“Nice imagery with the food. Had to take a cold shower.”

“Obviously from one of the male students,” snickered Cath.

“Did you write this? It sounds familiar,” wrote a Margie Strous.

“Jealous?” asked Cath, talking to the monitor.

Professor Wilson signed in at seven and got the session going with a little commentary on the work. “I chose this story for tonight’s discussion for a number of reasons. It had good descriptive passages that gave you a clear picture of what was going on in the mind of the protagonist, the plot or story line in this little tale kept you interested, and it stood out from the rest by venturing into the rich world of erotic literature, if somewhat tentatively. Let’s open the chat room discussion with a few words from the author, J.A.”

Jessica wasn’t ready to review her own work and turned to Cath in a panic. “What should I say?”

“Divert the question. Say something like, ‘Thanks for choosing my story for tonight’s discussion, but I’m more interested in hearing what my peers have to say about it’.”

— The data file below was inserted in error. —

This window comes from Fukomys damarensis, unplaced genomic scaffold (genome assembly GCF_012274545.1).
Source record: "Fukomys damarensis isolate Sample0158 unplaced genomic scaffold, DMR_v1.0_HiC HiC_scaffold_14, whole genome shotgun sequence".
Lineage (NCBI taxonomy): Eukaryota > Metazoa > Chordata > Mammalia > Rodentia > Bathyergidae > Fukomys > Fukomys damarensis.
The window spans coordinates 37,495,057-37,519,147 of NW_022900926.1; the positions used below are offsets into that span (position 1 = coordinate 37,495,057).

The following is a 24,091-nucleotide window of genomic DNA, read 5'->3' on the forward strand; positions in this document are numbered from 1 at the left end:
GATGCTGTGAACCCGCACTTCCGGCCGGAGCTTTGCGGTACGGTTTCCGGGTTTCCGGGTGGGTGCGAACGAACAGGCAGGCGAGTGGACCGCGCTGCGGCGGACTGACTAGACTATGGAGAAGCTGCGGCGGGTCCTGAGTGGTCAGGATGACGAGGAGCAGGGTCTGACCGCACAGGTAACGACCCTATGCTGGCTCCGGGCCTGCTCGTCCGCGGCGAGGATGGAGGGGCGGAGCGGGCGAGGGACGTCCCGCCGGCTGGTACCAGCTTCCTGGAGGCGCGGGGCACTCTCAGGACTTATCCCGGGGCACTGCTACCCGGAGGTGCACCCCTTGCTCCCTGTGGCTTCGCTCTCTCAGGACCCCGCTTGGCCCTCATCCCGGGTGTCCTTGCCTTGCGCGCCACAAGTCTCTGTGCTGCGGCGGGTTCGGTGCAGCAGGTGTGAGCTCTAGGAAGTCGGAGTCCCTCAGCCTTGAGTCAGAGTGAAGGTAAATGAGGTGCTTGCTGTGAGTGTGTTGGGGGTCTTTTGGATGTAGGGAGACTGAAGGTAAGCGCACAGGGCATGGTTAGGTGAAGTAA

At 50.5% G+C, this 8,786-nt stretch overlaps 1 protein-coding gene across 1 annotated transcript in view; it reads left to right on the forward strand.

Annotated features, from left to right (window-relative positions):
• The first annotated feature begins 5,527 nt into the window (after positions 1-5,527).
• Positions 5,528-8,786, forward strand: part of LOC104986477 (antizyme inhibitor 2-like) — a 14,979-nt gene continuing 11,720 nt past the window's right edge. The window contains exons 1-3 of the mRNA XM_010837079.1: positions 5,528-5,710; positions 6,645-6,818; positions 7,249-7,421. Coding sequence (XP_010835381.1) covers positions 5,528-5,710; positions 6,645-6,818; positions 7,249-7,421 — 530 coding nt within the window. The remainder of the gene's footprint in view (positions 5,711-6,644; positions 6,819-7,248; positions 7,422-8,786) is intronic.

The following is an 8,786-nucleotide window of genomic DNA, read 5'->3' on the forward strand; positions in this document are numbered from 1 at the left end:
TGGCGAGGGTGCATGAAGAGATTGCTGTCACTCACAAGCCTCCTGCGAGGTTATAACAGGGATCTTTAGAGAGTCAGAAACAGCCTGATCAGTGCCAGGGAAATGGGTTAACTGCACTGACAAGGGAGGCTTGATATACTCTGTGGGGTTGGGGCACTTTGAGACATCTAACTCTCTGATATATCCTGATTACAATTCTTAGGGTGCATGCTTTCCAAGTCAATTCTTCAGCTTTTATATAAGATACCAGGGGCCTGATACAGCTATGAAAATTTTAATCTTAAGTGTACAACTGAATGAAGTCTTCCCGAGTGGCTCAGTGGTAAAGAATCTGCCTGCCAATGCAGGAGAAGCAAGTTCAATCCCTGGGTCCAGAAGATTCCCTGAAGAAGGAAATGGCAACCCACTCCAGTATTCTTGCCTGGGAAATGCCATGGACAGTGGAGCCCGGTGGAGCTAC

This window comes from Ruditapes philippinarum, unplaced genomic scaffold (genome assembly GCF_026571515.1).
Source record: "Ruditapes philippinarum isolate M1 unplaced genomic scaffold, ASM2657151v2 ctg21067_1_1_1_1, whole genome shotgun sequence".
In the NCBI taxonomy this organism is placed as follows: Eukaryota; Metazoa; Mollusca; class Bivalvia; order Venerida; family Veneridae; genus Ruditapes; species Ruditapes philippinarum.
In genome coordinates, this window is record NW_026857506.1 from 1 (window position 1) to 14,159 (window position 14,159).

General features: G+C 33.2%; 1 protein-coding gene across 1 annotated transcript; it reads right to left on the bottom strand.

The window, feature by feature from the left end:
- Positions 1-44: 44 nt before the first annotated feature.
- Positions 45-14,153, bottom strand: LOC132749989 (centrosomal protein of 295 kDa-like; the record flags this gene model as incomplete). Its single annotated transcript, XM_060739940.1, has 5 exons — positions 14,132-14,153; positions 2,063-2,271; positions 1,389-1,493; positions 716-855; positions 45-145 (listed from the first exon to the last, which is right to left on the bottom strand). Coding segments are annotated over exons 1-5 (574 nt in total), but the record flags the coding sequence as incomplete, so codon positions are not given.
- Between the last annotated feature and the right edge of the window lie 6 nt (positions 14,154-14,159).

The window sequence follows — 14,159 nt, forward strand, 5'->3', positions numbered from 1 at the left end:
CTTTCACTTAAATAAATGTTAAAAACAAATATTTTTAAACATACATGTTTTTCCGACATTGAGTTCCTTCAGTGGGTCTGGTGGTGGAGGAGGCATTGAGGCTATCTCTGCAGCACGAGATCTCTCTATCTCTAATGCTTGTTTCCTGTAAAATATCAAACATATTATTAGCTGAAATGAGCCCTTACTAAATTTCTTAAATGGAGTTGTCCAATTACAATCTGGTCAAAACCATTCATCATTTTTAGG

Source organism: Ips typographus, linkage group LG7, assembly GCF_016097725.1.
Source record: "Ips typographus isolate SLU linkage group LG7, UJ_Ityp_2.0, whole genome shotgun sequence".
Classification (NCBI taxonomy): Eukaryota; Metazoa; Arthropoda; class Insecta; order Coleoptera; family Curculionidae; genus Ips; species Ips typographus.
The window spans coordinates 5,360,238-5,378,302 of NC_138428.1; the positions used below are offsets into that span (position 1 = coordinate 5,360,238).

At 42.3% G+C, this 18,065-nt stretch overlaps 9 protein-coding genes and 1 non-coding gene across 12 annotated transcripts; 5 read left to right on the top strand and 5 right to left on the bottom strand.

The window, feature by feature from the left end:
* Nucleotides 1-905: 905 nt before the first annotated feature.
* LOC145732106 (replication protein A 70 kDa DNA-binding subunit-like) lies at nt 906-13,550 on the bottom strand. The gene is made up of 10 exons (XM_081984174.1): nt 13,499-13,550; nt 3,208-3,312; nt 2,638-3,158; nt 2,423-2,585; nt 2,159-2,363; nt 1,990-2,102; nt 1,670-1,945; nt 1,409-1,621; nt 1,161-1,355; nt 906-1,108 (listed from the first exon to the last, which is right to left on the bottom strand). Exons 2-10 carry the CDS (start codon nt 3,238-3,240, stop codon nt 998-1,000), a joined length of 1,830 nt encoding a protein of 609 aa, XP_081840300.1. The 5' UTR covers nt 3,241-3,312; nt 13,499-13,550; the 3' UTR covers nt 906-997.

Jessica typed in Cath’s response and hit SEND. The screen erupted with a flurry of activity—questions and comments flying back and forth. Professor Wilson didn’t get a word in all night. Jessica tried a couple of times to redirect questions to the professor but inevitably a fellow student would fire off an answer faster. The session went on longer than normal and by eight-thirty, Jessica felt drained.

“That was a waste,” she sighed as the session ended.

“No it wasn’t,” said Cath with a smile. “It went exactly as planned.”

“It did?”

“Yes. Answer me this. How do you feel right now?”

“Tired, frustrated, drained,” said Jessica.

“Perfect! And I bet our little professor is feeling frustrated, too. I’m sure he’s dying to talk to you in person since he couldn’t talk online. Send him a separate email, expressing your frustration at the way the chat session went, and see if he suggests you meet to discuss your work further. I bet this will work,” said Cath with confidence.

Jessica clicked on the email icon and began composing a short note to the professor.

Dear Professor Wilson,

While I was pleased that you chose my short story for the session tonight, I was a little disappointed that there wasn’t enough time to get your insights and comments on my work. The comments of my peers are nice, but it’s your feedback that I find most valuable…